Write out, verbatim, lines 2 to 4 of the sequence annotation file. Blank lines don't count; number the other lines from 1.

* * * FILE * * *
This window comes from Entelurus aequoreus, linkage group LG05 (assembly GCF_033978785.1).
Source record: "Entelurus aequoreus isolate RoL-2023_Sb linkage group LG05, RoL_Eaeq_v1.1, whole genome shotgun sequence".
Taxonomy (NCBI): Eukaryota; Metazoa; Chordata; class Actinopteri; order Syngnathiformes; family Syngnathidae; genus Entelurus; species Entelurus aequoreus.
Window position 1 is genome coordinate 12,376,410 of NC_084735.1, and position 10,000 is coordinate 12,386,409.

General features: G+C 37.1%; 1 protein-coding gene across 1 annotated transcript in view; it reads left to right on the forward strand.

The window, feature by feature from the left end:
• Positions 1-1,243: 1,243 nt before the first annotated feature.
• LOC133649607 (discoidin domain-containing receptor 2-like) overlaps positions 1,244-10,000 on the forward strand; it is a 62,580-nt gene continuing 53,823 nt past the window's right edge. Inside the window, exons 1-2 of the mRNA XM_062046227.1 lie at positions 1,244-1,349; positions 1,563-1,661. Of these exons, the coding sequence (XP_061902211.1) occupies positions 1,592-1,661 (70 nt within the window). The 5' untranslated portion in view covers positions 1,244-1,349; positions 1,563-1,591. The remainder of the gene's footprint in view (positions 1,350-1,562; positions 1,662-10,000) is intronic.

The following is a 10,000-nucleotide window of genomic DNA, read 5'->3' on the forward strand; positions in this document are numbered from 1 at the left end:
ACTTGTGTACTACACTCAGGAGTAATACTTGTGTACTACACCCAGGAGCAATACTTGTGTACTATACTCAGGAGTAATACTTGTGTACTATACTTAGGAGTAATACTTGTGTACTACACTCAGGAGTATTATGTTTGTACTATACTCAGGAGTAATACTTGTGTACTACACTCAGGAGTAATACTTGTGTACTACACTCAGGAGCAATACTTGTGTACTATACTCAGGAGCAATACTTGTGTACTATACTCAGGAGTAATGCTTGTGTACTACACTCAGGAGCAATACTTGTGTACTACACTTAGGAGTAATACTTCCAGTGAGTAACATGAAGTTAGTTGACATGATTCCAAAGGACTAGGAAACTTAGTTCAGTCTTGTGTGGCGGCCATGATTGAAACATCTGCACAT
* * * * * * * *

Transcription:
Source record: "Entelurus aequoreus isolate RoL-2023_Sb linkage group LG05, RoL_Eaeq_v1.1, whole genome shotgun sequence".
Taxonomy (NCBI): Eukaryota; Metazoa; Chordata; class Actinopteri; order Syngnathiformes; family Syngnathidae; genus Entelurus; species Entelurus aequoreus.
Window position 1 is genome coordinate 12,376,410 of NC_084735.1, and position 10,000 is coordinate 12,386,409.